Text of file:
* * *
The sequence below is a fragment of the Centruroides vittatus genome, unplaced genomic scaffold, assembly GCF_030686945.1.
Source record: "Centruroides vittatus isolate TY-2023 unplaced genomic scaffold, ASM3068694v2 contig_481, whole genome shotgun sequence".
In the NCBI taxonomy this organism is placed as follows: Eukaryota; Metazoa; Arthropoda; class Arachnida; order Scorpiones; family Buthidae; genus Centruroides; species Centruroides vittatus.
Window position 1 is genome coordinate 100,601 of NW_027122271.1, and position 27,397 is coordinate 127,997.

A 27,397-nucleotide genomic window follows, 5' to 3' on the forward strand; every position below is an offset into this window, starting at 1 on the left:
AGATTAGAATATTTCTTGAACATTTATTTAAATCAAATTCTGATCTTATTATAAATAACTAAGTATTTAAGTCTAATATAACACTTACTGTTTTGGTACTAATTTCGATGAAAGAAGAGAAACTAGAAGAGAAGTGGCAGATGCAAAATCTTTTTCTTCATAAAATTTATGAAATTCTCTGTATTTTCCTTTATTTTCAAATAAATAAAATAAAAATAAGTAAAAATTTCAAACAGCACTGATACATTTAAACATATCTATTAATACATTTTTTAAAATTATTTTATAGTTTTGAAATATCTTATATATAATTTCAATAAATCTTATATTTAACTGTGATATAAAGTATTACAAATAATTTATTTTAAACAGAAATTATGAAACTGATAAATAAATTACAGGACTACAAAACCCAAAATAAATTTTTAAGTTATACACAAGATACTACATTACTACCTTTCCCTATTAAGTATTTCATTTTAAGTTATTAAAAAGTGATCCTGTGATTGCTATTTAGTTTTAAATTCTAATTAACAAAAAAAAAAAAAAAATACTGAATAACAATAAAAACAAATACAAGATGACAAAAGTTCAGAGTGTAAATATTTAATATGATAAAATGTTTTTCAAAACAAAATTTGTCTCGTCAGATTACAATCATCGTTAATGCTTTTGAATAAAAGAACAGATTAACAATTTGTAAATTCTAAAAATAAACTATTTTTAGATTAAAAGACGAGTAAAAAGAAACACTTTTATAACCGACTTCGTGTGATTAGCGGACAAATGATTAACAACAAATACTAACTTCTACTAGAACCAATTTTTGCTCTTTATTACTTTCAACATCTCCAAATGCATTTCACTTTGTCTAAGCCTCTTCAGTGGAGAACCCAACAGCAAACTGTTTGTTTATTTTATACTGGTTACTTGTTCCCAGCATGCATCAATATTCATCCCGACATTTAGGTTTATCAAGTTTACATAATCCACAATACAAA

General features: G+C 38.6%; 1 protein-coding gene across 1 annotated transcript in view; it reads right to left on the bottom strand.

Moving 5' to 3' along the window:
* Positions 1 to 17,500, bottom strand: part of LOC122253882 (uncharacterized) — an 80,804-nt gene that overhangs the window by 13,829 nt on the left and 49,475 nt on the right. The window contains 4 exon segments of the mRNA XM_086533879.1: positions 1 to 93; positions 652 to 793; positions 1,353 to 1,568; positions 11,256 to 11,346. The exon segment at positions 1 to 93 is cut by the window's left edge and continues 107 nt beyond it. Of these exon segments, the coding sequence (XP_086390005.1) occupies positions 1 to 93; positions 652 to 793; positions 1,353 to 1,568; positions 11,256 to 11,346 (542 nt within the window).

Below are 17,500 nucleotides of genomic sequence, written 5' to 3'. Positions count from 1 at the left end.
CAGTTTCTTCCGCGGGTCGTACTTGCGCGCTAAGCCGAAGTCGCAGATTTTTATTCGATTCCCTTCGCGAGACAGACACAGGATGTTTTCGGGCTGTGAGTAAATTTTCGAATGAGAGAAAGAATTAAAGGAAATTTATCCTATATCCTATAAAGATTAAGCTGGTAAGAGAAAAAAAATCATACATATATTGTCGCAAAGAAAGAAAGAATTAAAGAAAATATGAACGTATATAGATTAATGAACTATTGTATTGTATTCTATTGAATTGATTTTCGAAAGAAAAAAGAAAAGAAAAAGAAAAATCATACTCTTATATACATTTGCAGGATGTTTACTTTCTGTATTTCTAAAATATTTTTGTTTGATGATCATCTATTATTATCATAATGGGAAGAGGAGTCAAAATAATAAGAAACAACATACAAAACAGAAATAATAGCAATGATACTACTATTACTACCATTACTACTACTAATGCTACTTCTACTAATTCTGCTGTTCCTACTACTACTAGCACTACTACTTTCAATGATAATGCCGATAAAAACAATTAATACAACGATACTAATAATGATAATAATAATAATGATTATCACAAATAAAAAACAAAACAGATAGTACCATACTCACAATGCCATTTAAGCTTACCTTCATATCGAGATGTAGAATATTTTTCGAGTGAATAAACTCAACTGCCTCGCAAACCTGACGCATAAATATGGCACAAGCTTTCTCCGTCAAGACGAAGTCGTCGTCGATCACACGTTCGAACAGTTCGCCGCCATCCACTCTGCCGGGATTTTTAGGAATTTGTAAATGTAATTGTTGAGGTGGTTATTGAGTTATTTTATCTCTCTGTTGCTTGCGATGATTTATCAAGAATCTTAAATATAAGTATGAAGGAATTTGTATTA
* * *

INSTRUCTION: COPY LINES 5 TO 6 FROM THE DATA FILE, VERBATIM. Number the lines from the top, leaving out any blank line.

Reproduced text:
A 27,397-nucleotide genomic window follows, 5' to 3' on the forward strand; every position below is an offset into this window, starting at 1 on the left:
AGATTAGAATATTTCTTGAACATTTATTTAAATCAAATTCTGATCTTATTATAAATAACTAAGTATTTAAGTCTAATATAACACTTACTGTTTTGGTACTAATTTCGATGAAAGAAGAGAAACTAGAAGAGAAGTGGCAGATGCAAAATCTTTTTCTTCATAAAATTTATGAAATTCTCTGTATTTTCCTTTATTTTCAAATAAATAAAATAAAAATAAGTAAAAATTTCAAACAGCACTGATACATTTAAACATATCTATTAATACATTTTTTAAAATTATTTTATAGTTTTGAAATATCTTATATATAATTTCAATAAATCTTATATTTAACTGTGATATAAAGTATTACAAATAATTTATTTTAAACAGAAATTATGAAACTGATAAATAAATTACAGGACTACAAAACCCAAAATAAATTTTTAAGTTATACACAAGATACTACATTACTACCTTTCCCTATTAAGTATTTCATTTTAAGTTATTAAAAAGTGATCCTGTGATTGCTATTTAGTTTTAAATTCTAATTAACAAAAAAAAAAAAAAAATACTGAATAACAATAAAAACAAATACAAGATGACAAAAGTTCAGAGTGTAAATATTTAATATGATAAAATGTTTTTCAAAACAAAATTTGTCTCGTCAGATTACAATCATCGTTAATGCTTTTGAATAAAAGAACAGATTAACAATTTGTAAATTCTAAAAATAAACTATTTTTAGATTAAAAGACGAGTAAAAAGAAACACTTTTATAACCGACTTCGTGTGATTAGCGGACAAATGATTAACAACAAATACTAACTTCTACTAGAACCAATTTTTGCTCTTTATTACTTTCAACATCTCCAAATGCATTTCACTTTGTCTAAGCCTCTTCAGTGGAGAACCCAACAGCAAACTGTTTGTTTATTTTATACTGGTTACTTGTTCCCAGCATGCATCAATATTCATCCCGACATTTAGGTTTATCAAGTTTACATAATCCACAATACAAA